Using electoral rolls and police gazettes in your family history research.
To locate your forebears and gain a picture of the life they lived, you will need to search through many different resources. Some of these resources, like electoral rolls and police gazettes, can provide useful ways of tracing your ancestors through time and place.
Electoral rolls contain valuable information about your ancestor’s life including:
- residential addresses
- occupations, which were included on electoral rolls until 1984
- land holdings
- status, as men had to be wealthy to be entitled to vote in the 19th Century, and those who owned land in more than one electorate could vote in each place.
Legislation about the right to vote changed as society changed, with women gaining the right to vote in Australian states and territories between 1894 and 1908. Voting become compulsory for those aged over 21 in 1925, and aged over 18 in 1973. Australian Aboriginal people gained the right to vote in 1962.
Electoral rolls for early years are organised by electoral boundary and then surnames listed alphabetically by subdivisions within the electorate. Later they are organised alphabetically within the electoral division.
The latest Commonwealth rolls list everyone alphabetically within the State / Territory, which makes for a much speedier search. By cross-referencing surnames, you can locate other family members living at the same address, however searching for other inhabitants at one address can be tricky if the surname isn’t known.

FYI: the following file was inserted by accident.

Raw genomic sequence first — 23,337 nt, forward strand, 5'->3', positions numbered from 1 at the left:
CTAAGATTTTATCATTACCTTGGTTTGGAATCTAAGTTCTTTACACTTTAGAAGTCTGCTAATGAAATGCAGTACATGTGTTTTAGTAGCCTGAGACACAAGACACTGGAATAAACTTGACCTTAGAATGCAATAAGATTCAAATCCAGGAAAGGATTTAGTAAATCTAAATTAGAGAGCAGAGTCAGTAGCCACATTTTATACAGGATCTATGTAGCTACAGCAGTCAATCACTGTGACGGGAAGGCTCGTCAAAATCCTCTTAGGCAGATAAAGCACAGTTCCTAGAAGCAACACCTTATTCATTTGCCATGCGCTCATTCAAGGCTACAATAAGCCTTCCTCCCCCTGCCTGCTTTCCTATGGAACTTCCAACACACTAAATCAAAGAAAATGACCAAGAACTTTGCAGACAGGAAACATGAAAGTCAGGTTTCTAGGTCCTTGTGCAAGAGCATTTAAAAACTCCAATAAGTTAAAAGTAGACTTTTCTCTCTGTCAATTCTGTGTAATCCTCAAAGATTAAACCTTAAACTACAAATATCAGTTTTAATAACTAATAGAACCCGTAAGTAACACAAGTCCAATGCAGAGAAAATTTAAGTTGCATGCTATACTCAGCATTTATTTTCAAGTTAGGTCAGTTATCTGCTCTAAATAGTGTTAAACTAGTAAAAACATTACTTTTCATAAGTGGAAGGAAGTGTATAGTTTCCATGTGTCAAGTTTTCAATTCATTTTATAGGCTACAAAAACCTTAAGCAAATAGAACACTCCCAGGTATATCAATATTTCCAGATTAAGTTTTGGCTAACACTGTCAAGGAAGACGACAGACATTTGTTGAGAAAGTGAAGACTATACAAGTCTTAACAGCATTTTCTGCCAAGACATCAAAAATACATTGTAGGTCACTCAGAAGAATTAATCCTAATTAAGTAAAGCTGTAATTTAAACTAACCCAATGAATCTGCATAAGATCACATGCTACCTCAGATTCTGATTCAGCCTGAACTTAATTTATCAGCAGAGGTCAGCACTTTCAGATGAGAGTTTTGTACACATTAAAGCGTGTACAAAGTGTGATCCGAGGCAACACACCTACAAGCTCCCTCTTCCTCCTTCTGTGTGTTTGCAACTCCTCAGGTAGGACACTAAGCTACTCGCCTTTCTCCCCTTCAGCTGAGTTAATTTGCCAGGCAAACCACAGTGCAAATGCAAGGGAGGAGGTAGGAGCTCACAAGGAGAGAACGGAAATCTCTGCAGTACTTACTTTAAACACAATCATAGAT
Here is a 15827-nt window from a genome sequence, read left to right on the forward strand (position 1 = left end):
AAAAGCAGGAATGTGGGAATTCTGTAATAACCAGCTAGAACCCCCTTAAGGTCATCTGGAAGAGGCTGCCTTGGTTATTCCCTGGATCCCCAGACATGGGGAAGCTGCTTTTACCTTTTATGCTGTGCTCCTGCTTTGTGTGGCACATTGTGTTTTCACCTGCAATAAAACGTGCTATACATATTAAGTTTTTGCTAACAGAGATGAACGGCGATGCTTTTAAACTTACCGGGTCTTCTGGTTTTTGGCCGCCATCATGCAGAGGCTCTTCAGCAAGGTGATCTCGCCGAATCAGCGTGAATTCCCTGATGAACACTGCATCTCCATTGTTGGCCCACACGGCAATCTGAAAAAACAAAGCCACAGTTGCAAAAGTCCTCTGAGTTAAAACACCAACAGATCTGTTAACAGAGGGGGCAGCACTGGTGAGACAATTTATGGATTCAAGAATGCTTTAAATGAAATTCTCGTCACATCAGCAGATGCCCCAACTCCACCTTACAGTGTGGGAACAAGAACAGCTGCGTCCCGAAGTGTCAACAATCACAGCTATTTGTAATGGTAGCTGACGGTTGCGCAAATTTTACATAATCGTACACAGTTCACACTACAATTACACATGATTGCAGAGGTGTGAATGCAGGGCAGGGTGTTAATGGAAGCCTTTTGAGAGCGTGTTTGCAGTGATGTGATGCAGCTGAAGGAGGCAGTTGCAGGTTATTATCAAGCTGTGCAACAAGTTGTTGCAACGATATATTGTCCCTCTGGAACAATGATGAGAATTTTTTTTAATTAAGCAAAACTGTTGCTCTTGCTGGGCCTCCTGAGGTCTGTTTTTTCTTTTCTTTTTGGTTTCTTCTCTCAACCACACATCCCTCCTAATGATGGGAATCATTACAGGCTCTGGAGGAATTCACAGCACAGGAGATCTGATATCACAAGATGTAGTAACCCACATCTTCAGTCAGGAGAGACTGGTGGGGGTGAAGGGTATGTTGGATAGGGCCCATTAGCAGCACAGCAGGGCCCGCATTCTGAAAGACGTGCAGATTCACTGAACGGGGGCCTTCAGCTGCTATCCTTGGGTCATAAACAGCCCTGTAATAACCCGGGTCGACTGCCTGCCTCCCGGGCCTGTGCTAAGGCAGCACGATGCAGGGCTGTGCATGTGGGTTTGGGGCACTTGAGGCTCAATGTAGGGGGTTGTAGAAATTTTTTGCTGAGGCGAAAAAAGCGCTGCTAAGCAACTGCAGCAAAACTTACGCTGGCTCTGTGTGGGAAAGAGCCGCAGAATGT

Police Gazettes were used within the police force to keep up-to-date with current policing, and can contain information about:
- crimes and criminals
- men who have not paid maintenance or have deserted their families
- appointments, promotions and resignations within the police force
- reports on missing friends and relatives.
This can be a good resource if you really have ‘lost’ someone.
And the well-behaved citizen could still gain a mention in a police gazette. Perhaps your ancestor had a crime committed against them? Criminal activities like theft, arson and assault were reported in police gazettes.
Early police gazettes contain physical descriptions of wanted people, with some photographs accompanying the description as early as 1897.
Example of information from 1883 Queensland police gazette.
“Peter Reilly is charged, on warrant issued by the Brisbane Bench, with deserting his wife Jane, Sherwood, on the 8th instant. Description: - An Irishman, about 55 years of age, 5 feet 8 inches high, slender build, short thin whiskers turning grey, dark-brown hair, round-shouldered, a farmer; wore brown overcoat, dark tweed trousers, striped Crimean shirt, grey felt hat, elastic-side boots. 13th March 1883.”
Accessing electoral rolls and police gazettes
State Library holds electoral rolls for all Australian states and territories, although the dates available may vary. Electoral rolls for New Zealand are also held here. Ancestry Library Edition includes electoral rolls for many countries, including USA and UK.
Police gazettes for Queensland, New South Wales, South Australia, Tasmania, and Victoria are available at State Library in different formats with a number of indexes to make the search easier.
Contact us for help tracing your ancestors using these resources.
Family history month - /familyhistorymonth
Family history research guides - /research-collections/family-history/family-history-research-guides
One Search - http://onesearch.slq.qld.gov.au/
Ask us - /plan-my-visit/services/ask-us